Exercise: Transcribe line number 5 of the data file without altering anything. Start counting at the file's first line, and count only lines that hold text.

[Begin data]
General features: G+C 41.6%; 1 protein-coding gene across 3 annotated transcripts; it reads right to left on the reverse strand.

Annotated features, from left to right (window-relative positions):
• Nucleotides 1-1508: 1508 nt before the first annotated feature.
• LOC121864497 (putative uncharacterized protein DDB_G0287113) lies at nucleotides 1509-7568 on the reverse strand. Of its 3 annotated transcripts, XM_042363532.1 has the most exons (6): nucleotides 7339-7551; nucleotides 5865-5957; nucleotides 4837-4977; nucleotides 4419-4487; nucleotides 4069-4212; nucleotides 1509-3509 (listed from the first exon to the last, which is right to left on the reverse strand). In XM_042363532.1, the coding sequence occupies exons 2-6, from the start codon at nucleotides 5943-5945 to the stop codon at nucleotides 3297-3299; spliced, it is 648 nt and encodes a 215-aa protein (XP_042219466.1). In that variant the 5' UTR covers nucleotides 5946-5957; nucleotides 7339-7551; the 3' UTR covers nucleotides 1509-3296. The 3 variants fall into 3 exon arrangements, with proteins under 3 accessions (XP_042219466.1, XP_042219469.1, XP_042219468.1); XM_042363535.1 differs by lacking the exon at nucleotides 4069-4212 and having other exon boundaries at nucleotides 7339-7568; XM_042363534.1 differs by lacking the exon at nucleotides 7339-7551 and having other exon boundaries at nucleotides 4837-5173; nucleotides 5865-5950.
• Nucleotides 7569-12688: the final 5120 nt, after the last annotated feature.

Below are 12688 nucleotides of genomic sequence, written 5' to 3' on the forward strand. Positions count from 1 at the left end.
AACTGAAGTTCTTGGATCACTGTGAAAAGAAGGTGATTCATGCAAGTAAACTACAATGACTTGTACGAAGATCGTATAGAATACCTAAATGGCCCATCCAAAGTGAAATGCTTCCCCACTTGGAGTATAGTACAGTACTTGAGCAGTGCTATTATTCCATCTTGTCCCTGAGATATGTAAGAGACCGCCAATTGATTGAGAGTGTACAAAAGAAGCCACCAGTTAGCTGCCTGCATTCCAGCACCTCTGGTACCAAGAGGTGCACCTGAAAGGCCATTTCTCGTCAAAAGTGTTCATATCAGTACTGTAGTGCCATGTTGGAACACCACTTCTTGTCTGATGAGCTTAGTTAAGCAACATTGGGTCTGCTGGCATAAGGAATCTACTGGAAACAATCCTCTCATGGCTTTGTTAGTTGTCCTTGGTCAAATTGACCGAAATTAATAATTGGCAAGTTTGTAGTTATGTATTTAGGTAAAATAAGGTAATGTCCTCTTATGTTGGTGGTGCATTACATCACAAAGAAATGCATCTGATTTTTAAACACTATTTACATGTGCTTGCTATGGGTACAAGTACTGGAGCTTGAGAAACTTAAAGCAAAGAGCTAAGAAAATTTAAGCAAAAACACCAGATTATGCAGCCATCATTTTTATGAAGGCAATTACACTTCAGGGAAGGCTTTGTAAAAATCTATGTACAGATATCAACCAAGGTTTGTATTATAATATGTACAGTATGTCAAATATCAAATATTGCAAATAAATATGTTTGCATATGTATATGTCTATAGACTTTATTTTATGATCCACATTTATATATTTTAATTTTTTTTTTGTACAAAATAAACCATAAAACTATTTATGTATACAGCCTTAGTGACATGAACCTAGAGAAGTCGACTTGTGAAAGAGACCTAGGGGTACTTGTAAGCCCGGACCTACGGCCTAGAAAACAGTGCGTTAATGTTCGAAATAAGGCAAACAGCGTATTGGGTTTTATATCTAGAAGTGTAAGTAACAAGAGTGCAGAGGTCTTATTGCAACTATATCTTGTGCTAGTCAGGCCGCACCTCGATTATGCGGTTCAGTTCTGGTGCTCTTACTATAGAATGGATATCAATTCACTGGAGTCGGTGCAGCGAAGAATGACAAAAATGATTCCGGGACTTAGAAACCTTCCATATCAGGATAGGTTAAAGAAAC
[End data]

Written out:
• Nucleotides 7569-12688: the final 5120 nt, after the last annotated feature.